On Phoenix’s viewscreen was a world torn between perpetual day and perpetual night. One day it would become home to thousands of people, people who were stubborn in their ways. With some sadness Regina looked on to the slim grounds between a scorching day and a freezing night. “I think we looked at it long enough.” She shook her head, negotiations with Dawn Horizon had failed, and for more than negotiations she was neither willing, nor authorised. Much to the disliking of Equatorian officials.

“Lay in a course for our next POI.” Feeling weird she left the bridge.

“I hear we are leaving the tidal locked planet?” As usual when she left the bridge Kurt somehow managed to know and apprehend, or find her. “We are. How do you always find me when I leave the bridge?”

Smiling he nestled with her collar. “I have planted a tracking device on you, how else?” She knew he was joking, and she even thought his remark was funny. But she felt not like laughing. “I need a break.” She sighed, gesturing him to leave her alone.

Sometimes, although not often she just needed a break from everything.

Including him.

Now was such a time.


Disappointed that he could not spend more time with the woman he loved Kurt returned to the control centre. For a few months Phoenix had been lying idle in orbit over RV-p296. For one to teach the Equatorians how to build an antimatter reactor and the propulsion systems of Phoenix in a safe way. The designs present in their databases was the faulty unstable one from the original Ark-class ships. For the other reason to tweak their own propulsion system.

Fineman and Kurt had refined the designs and made it faster, now that they had the chance to redesign their engines and go to a lush sunny planet, Regina wanted to do this.

The trip back to Mars would take months, not years.

With the new design they were still a far way from the efficiency of the linker engines, but also had come a far way from what they had started with.

“We’re ready to engage, when you are.” Linus reported to the bridge next door, just as Kurt entered.

Moments later the antimatter drive engaged.

“Are you going to miss the sun?” Estranged by the unusual question, Kurt was a little baffled. In addition Linus’ expression was suggestive.

By now his relationship with the General was an open secret. “I think I will miss it a little, but we have an adequate substitute on board.” He winked.

“The gardens or the beds?” Smirking at the suggestive question Kurt reminisced for a moment about the sandy beaches of Equatoria. Which were not as far spread as he had envisioned. Most of Equatoria was swampy, with wide fields of local crops, and the colony siting in the delta of a river.

But there were beaches, and the crew of Phoenix flocked to them like migrating birds.

Shore leave. For the first time in their lives at an actual shore.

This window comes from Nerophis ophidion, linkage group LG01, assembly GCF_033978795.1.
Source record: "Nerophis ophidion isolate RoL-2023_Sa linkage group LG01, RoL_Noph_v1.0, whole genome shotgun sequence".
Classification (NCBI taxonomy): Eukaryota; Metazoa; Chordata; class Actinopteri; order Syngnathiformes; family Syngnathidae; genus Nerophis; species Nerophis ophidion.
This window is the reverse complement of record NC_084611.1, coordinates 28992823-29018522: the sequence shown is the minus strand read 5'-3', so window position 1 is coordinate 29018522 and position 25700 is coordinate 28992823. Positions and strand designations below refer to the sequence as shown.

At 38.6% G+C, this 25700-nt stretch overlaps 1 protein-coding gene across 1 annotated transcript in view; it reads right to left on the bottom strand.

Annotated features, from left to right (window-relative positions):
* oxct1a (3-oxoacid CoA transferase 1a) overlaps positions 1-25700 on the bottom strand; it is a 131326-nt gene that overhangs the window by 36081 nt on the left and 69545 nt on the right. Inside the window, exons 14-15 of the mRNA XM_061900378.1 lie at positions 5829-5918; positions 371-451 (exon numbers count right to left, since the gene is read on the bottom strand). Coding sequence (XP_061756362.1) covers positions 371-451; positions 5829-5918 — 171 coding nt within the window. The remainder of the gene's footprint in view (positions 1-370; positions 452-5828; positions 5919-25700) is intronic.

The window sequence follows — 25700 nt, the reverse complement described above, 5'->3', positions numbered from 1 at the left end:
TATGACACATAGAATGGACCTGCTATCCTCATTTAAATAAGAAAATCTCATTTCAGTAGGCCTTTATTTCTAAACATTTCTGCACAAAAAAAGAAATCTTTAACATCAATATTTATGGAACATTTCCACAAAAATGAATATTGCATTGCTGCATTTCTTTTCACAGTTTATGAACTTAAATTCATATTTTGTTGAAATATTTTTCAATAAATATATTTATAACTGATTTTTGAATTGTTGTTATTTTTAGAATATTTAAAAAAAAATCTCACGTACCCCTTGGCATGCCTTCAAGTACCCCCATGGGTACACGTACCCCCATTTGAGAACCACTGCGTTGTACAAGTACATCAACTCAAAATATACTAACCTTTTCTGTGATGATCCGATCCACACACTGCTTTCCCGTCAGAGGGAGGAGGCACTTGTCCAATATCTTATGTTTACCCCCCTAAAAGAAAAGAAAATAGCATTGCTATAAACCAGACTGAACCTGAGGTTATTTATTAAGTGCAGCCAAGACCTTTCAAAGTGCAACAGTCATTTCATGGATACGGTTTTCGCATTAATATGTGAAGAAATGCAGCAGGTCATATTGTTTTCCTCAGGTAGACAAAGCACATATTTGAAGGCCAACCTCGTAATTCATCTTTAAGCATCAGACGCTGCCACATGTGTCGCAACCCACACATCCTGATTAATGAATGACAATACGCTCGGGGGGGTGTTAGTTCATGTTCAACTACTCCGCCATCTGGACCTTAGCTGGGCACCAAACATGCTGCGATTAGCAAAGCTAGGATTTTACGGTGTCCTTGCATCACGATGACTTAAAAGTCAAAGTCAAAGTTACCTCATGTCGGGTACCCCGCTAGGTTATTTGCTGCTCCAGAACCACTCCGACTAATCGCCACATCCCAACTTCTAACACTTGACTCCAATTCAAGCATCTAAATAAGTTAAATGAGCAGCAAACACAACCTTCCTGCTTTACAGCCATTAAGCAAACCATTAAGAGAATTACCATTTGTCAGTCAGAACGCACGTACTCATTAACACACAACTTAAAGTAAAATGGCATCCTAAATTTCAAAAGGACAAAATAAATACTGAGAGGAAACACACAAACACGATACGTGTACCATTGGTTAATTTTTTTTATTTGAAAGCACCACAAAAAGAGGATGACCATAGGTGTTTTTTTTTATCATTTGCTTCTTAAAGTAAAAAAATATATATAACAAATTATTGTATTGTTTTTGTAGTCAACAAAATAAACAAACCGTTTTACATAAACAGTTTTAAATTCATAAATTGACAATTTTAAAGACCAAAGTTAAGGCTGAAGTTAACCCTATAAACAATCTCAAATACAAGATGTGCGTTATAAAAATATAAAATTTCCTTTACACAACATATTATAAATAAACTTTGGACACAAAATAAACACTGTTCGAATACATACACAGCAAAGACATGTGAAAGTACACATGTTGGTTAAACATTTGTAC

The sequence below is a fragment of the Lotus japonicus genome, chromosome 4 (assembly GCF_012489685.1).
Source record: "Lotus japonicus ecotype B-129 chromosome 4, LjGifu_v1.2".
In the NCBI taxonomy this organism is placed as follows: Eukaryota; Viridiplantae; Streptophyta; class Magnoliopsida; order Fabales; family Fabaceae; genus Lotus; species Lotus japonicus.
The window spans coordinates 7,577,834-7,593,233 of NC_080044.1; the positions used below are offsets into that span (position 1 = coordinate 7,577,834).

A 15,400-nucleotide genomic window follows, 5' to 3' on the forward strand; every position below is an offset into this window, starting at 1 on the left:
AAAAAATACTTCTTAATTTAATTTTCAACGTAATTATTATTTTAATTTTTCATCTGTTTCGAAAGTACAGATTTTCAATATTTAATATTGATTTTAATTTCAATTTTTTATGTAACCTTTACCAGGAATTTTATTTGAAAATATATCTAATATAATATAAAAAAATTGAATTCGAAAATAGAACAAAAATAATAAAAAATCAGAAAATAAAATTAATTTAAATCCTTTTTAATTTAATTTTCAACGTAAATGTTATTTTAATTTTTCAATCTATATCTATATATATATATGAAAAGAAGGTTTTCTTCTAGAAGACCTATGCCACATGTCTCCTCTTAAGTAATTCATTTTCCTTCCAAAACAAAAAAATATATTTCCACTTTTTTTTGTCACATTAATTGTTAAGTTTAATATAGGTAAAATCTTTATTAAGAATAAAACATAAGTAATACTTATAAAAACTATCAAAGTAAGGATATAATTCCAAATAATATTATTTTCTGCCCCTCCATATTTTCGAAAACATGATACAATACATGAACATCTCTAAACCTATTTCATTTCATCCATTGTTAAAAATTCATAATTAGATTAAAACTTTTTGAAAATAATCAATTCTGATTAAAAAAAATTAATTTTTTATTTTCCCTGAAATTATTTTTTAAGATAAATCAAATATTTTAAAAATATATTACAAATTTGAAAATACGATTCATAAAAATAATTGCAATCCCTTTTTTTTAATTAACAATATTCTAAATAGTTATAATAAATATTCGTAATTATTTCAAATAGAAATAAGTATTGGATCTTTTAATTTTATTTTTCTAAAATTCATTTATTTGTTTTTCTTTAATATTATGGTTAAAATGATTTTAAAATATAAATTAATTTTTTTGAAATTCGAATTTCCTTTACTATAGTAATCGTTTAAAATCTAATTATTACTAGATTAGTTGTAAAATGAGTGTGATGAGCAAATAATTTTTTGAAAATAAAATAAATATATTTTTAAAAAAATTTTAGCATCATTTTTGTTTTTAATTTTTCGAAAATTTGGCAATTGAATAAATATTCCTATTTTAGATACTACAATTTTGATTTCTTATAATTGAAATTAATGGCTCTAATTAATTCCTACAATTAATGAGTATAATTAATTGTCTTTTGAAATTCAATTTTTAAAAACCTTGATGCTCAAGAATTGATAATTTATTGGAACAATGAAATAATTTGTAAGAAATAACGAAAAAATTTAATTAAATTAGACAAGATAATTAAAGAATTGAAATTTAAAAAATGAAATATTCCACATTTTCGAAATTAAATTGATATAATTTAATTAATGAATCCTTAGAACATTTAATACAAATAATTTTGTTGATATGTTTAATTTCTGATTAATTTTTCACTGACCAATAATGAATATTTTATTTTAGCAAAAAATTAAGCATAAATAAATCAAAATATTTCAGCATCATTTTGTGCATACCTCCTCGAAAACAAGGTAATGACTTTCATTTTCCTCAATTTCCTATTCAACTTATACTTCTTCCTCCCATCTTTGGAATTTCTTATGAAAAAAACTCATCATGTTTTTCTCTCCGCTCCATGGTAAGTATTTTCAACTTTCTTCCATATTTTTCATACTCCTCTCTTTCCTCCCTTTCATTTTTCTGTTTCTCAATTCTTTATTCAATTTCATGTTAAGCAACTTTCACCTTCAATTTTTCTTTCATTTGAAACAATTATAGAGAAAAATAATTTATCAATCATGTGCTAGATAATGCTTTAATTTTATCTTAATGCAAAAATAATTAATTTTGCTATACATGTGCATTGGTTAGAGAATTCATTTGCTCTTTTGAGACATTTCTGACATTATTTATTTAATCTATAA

From Benjamin Fuller, Kurt had gotten the tip of a secretive small beach in a cove where a smaller arm of the river opens to the sea.

Kurt and Regina had gone there, supposedly unseen.

“Both really. I can not recommend sleeping on Equatoria, the beds are too short for martian people.” A fact that might change if they introduce artificial gravity to Martian territory. There certainly is enough power from Mars’ interior.

“Oh.” Nodding in over acted understanding Linus turned towards his console. “Well, everything here checks out.”

Kurt looked at his, couldn’t agree more. “How about lunch?” He turned to Linus, whose turn itwas now to be baffled at an unusual question.

Sure the two men had formed a friendship, had taken lunches together. But only sporadically. When Kurt declined an invitation to lunch in order to eat alone, he ate with the General. “Sure thing, is there bad weather?”

“The weather on this twilight rock is always the same. Wind from the night side!” Overly dramatic gesturing with his hands Kurt looked towards the door.

“Alright, we should go then, unless we only want the leftovers in the cantina.” Internally Kurt cringed. The lunch dates with Regina had another benefit.

No cantina, no food from the cantina.

In secret Kurt suspected the cook to have a grudge over his or her assignment, thus delivering bad food. Or it was just as it has always been in most of human history since cantinas were introduced to society. Cantinas serve bad food.

Nutritional, maybe.

Good, no.


“Well I can tell you Regina, your healthy as a horse.” Doctor Cassandra Smith sat down at the table in the small room. “Why do I feel like vomiting then?” Buttoning up her uniform, Regina gave the black woman with the long braids a demanding glare.

Forming a broad smile Cassandra looked deep in Regina’s eyes. “Reg, do I really need to tell you?”

Sighing Regina sat back down, the exam bed made an elongated hissing noise as she did. “Yes Cassy, you need to. Because if you don’t, I’m going to make wild assumptions. And if my assumption is correct the physician who last maintained my implant on Mars, will receive a one way trip to Ericsson.”

“If your assumption is pregnancy, you better prepare that one seater to Ericsson.”

In silence Regina stared at Cassandra. “How far am I?”

Within a second Cassandra’s smile waned. “Not far. Why?” The stoney expresion Regina was almost famous for, returned to the General’s face, got mirrored by the doctor in front of her. “Not a single doctor in martian society would do that.”

“If I order you to?” Even her nasal tone had made a return. In the eyes of the general was the cold ambitious glow of a career oriented predator, sending a cold shiver down Cassandra’s spine. “I’d have to disobey. You know the laws as well as I do.”